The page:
The age of reason is the term most often used to describe when a person becomes morally responsible. It is generally considered to be age seven, although some people may reach it at an earlier or later age, or in cases of severe special needs, maybe not at all.
The Church uses this as a guide for the religious participation of children in the Sacraments and other aspects of Catholic life. Children under the age of seven are not bound by ecclesiastical laws, for example. So if a child who has not reached the age of reason missed Mass on Sunday or a holy day, it would not be a sin. They are also exempt from Lenten disciplines like abstaining from meat on Fridays.
In 1910, Pope St. Pius X issued the decree Quam Singulari, which said that children reached the age of reason around the age of seven, with discretion being left to the family and priest. Currently this is when most children make their first Confession and First Holy Communion, although there are exceptions that allow a child to receive earlier, particularly if that child is in danger of death, understands Who the Eucharist is, and can receive reverently. This is also the age at which children can first lawfully receive Confirmation. There are several dioceses within the United States that have started to permit or even promote this earlier reception of Confirmation. The Eastern rites of the Catholic Church are allowed to administer the Sacraments to children at any age.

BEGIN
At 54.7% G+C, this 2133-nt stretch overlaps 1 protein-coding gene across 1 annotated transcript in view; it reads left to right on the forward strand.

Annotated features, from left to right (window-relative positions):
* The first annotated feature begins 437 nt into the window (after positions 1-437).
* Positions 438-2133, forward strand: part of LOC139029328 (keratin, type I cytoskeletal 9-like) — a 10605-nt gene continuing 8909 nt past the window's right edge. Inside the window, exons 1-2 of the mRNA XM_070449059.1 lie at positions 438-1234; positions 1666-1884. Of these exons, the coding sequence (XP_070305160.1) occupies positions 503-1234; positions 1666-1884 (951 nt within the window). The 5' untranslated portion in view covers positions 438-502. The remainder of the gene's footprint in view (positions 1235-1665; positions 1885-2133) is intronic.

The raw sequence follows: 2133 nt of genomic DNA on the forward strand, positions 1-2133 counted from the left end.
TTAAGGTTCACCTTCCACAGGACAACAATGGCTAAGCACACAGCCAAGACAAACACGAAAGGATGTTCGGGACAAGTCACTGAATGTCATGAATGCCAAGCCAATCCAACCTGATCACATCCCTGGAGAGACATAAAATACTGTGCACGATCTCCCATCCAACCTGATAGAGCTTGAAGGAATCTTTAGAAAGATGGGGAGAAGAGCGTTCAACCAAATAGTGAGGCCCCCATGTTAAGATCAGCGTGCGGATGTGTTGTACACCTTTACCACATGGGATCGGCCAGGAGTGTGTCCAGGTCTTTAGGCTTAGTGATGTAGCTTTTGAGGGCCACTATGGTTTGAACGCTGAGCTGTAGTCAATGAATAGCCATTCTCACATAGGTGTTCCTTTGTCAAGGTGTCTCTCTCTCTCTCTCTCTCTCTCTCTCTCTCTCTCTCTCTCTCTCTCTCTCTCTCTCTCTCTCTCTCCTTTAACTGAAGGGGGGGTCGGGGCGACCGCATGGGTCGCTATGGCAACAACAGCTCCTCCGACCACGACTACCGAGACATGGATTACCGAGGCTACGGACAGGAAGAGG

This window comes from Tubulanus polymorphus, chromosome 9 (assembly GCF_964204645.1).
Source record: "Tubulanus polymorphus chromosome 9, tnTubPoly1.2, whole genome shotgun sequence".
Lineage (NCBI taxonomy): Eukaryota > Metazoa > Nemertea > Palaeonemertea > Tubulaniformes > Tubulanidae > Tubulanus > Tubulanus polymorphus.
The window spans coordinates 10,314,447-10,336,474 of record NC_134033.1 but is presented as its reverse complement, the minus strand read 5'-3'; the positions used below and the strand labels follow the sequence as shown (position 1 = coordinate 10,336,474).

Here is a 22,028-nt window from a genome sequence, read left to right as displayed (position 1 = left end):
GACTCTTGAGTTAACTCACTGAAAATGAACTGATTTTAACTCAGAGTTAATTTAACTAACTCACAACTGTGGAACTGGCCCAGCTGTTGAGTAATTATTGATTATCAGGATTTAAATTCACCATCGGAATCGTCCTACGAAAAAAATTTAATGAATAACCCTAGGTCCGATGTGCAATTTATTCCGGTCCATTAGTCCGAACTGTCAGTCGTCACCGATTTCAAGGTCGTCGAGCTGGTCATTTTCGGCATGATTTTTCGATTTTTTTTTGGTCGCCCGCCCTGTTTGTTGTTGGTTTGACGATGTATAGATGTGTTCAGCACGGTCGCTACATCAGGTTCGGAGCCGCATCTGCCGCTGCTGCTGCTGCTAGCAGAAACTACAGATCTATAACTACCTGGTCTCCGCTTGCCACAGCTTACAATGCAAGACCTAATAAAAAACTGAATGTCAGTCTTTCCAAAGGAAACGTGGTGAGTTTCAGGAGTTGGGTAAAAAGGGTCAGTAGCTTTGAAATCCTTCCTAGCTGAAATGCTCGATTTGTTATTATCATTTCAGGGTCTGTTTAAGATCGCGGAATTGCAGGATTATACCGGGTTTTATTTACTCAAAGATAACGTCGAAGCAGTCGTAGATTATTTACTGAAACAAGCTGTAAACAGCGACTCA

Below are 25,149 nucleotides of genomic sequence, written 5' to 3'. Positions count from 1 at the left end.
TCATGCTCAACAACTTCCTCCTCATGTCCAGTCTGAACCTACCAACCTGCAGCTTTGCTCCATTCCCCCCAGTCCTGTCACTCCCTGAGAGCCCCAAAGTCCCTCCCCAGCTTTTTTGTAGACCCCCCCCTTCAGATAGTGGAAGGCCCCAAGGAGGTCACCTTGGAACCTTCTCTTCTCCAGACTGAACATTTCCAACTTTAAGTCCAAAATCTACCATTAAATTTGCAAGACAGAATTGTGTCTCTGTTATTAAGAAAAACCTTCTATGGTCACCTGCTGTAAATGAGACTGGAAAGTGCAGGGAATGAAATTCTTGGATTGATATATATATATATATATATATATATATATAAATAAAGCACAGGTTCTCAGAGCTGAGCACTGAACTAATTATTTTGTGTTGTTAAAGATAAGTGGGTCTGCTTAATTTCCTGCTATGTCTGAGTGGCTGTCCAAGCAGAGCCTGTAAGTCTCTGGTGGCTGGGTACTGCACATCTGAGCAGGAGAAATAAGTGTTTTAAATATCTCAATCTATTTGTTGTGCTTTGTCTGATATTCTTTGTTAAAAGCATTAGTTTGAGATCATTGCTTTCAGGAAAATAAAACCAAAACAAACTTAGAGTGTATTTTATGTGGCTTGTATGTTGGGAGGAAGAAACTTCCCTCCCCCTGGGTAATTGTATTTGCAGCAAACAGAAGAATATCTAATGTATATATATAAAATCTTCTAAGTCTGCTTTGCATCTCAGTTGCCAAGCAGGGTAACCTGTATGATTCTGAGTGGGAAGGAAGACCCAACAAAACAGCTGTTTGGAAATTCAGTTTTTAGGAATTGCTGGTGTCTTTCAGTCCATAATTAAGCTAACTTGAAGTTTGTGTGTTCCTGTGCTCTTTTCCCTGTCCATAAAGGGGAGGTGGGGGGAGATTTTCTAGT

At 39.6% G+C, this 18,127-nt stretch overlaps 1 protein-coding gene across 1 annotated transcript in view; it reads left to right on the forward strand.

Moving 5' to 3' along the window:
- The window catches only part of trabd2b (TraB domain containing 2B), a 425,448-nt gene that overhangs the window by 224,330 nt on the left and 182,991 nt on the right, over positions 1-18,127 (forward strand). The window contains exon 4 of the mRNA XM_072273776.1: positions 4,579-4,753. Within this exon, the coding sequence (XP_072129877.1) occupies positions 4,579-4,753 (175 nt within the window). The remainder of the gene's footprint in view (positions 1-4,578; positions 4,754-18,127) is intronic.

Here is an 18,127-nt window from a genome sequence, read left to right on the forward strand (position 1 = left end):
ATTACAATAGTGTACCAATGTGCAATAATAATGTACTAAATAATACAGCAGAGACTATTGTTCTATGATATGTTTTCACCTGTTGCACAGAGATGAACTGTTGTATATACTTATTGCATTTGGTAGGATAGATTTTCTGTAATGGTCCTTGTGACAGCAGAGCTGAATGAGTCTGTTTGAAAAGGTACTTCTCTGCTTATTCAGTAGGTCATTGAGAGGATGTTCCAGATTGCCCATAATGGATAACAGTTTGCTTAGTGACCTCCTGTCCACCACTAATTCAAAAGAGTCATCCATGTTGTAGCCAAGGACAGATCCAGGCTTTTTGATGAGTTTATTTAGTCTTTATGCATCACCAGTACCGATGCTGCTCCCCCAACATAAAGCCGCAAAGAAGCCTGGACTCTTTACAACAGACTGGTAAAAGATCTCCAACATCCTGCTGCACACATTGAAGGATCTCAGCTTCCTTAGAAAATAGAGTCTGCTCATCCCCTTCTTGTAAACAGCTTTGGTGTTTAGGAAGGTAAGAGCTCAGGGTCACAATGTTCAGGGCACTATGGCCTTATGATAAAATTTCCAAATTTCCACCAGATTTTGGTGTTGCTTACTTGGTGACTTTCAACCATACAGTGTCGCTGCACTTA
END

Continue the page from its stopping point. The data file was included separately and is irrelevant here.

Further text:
One of the important duties of parents is to make sure their children are prepared to receive these Sacraments when they reach the age of reason. There are great tools out there to help parents with this task. Below are just a few of the books and videos available. Check out also the Jesus Our Life text and activity books for more formal instruction.